Letting flowers bloom: China's floral revolution
Whenever Du Bing thinks of the New Year celebrations of her childhood, she remembers the gaudy artificial flowers at her home. The pink peonies, a much favored flower in China, seemed to represent the dull, bleak tones of winter. But now, instead of fake ones, she prepares fresh flowers.
"Purchasing fresh flowers has become a daily routine for me," said the 33-year old. "They cheer me up."
Du, from Huizhou City in southern China's Guangdong Province, buys her flowers from "Reflower," an e-commerce company. By purchasing a 99-yuan (US$16) package, Du has a bunch of flowers sent to her door every Saturday or Monday for a month.
Each delivery contains six to 10 flowers. Customers can also buy packages for 139, 169 or even 388 yuan.
Founded less than three years ago, Reflower has more than 7 million followers across 300 Chinese cities.
However, when they started the business in July 2015, fresh flower purchases in China were mainly limited to festivals and special occasions, often by businesses. In the Netherlands, more than half of fresh flowers are bought by individuals, and in the United States it is 40 percent, according to Jia Lan, co-founder of Reflower.
"In 2015, annual sales of fresh flowers in China were 41 billion yuan, equal to US$5 per capita. The per-capita consumption was ten-fold that higher in Europe and the United States and seven times in Japan," Jia said. "So we believe there's a big market potential in China."
"The number of our followers exploded in the first quarter of 2016. Our sales volume rocketed by six times last year," Jia said.
The revolution in supply has also reshuffled the flower farming industry. "When flowers were luxuries, farmers only served big holidays such as the Valentine's Day and Christmas. Seldom did they care about efficiency. That's also why prices of fresh flowers in China are stubbornly high," Jia said. "The wastage of fresh flowers during delivery was as high as 30 percent, but we can make it less than 1 percent now, so even selling at such low prices, we can still make some profit."
Yunnan Province, China's largest flower farming region, planted about 87,000 hectares of flowers in 2016.
At the Dounan flower market in Kunming, Yunnan's capital, more than 1,000 tons of fresh flowers are sent to 80 Chinese cities and 50 countries and regions every day. Last year, Dounan sold over 6.5 billion flowers. Its sales revenue was 5.3 billion yuan.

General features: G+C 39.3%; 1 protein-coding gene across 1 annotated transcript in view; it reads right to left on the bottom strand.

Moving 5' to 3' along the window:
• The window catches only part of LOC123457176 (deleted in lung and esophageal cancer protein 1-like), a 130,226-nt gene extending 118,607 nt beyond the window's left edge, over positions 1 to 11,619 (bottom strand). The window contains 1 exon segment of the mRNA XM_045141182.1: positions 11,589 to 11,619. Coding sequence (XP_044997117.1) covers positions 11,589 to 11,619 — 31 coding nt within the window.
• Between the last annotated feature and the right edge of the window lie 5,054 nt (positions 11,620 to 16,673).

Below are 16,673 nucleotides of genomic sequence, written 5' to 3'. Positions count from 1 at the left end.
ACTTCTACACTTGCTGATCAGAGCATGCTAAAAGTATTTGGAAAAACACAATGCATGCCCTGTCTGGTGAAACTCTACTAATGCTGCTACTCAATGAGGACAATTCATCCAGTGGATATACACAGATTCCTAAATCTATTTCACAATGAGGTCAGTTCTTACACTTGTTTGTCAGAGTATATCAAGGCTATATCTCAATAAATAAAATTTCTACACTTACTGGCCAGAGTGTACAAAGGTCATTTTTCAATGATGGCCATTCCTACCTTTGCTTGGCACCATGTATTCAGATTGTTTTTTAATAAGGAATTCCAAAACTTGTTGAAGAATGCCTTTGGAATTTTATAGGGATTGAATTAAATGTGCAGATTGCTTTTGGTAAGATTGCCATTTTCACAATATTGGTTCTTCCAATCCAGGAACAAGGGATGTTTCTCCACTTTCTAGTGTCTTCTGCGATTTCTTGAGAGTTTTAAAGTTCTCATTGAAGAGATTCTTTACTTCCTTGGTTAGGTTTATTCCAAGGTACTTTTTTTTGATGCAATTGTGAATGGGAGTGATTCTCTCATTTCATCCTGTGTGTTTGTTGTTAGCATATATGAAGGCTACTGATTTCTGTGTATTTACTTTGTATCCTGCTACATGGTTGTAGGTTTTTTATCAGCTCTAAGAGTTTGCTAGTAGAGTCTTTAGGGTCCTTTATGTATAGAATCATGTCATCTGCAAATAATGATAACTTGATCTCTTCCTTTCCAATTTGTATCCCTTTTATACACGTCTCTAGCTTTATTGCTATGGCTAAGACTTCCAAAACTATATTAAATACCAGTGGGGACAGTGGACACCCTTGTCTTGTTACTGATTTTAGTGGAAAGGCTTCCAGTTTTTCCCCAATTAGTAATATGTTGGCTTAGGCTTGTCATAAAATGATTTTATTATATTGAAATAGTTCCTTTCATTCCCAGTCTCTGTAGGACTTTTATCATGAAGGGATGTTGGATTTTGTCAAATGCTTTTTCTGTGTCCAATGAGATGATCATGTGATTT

"It's obvious that more people are coming to buy flowers for themselves," said Kang Ning, a retailer, who has been here for three years.
"I came eight times this year and spent about 1,000 yuan on flowers," said a customer surnamed Wang.
The young post 80s and 90s generation are the main consumers of fresh flowers, according to Xu Jia of FlowerPlus, another online flower delivery company.
"Our main customers are white-collar females, and more than 62 percent have an education background of bachelor degree or above. They are a group of consumers that value life quality," Xu said.
By creating the concept that you can have flowers every day, companies like Reflower and FlowerPlus are thriving. Targeting the new generation of e-commerce consumers, they keep clients active with new designs and ideas.
Last October, Reflower invited Japanese architect Shuhei Aoyama to design a flower gift box to retail for 199 yuan. Aoyama, who is famed in China for his renovation of a 35-square-meter house for a family of five in a Beijing hutong, helped the company sell more than 10,000 gift boxes in just two weeks.
"Personal consumption of fresh flowers still only accounts for about 10 percent of the total in China," said Dong Wenyi, deputy manager of the Kunming International Flora Auction Trading Center, Asia's largest flower auction center. "But it is growing by 10 to 15 percent every year. At the same time, flower plantation areas in China are expanding at an annual rate of 15 percent."
Li Kunyan plans to open a flower shop in Tengchong City, about 900 km from Kunming, this year. She owns a guesthouse and has been buying fresh flowers in Kunming and selling them for over a year.
"My furthest customer is in Xinjiang," she said. "People who love travel are potential flower customers, so I believe my shop will make a good profit."